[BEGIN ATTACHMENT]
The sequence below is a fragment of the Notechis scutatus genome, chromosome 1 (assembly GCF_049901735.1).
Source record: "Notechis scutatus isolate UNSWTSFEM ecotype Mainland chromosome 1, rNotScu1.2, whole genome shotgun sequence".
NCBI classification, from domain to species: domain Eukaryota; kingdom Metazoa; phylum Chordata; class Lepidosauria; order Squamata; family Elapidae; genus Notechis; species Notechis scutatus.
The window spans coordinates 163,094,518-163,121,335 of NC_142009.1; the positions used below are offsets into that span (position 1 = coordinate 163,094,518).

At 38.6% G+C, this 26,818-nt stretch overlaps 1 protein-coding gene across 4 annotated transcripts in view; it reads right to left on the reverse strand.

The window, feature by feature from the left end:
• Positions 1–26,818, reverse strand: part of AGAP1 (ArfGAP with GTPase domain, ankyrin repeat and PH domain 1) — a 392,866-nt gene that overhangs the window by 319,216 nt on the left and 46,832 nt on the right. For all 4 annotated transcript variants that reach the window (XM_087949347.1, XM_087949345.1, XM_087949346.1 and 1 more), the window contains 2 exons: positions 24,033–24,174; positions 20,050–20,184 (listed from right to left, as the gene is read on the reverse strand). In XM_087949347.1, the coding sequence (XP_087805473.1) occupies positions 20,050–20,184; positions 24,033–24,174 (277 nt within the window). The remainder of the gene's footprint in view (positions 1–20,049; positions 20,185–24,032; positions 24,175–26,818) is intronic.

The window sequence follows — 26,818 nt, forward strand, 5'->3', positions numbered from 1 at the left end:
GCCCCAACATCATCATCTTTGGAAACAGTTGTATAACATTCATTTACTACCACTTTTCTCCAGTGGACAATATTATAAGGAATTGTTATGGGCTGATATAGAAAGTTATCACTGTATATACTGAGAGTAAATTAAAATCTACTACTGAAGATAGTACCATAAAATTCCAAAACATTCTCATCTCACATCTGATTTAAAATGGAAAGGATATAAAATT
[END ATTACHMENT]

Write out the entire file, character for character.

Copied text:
The sequence below is a fragment of the Notechis scutatus genome, chromosome 1 (assembly GCF_049901735.1).
Source record: "Notechis scutatus isolate UNSWTSFEM ecotype Mainland chromosome 1, rNotScu1.2, whole genome shotgun sequence".
NCBI classification, from domain to species: domain Eukaryota; kingdom Metazoa; phylum Chordata; class Lepidosauria; order Squamata; family Elapidae; genus Notechis; species Notechis scutatus.
The window spans coordinates 163,094,518-163,121,335 of NC_142009.1; the positions used below are offsets into that span (position 1 = coordinate 163,094,518).

At 38.6% G+C, this 26,818-nt stretch overlaps 1 protein-coding gene across 4 annotated transcripts in view; it reads right to left on the reverse strand.

The window, feature by feature from the left end:
• Positions 1–26,818, reverse strand: part of AGAP1 (ArfGAP with GTPase domain, ankyrin repeat and PH domain 1) — a 392,866-nt gene that overhangs the window by 319,216 nt on the left and 46,832 nt on the right. For all 4 annotated transcript variants that reach the window (XM_087949347.1, XM_087949345.1, XM_087949346.1 and 1 more), the window contains 2 exons: positions 24,033–24,174; positions 20,050–20,184 (listed from right to left, as the gene is read on the reverse strand). In XM_087949347.1, the coding sequence (XP_087805473.1) occupies positions 20,050–20,184; positions 24,033–24,174 (277 nt within the window). The remainder of the gene's footprint in view (positions 1–20,049; positions 20,185–24,032; positions 24,175–26,818) is intronic.

The window sequence follows — 26,818 nt, forward strand, 5'->3', positions numbered from 1 at the left end:
GCCCCAACATCATCATCTTTGGAAACAGTTGTATAACATTCATTTACTACCACTTTTCTCCAGTGGACAATATTATAAGGAATTGTTATGGGCTGATATAGAAAGTTATCACTGTATATACTGAGAGTAAATTAAAATCTACTACTGAAGATAGTACCATAAAATTCCAAAACATTCTCATCTCACATCTGATTTAAAATGGAAAGGATATAAAATT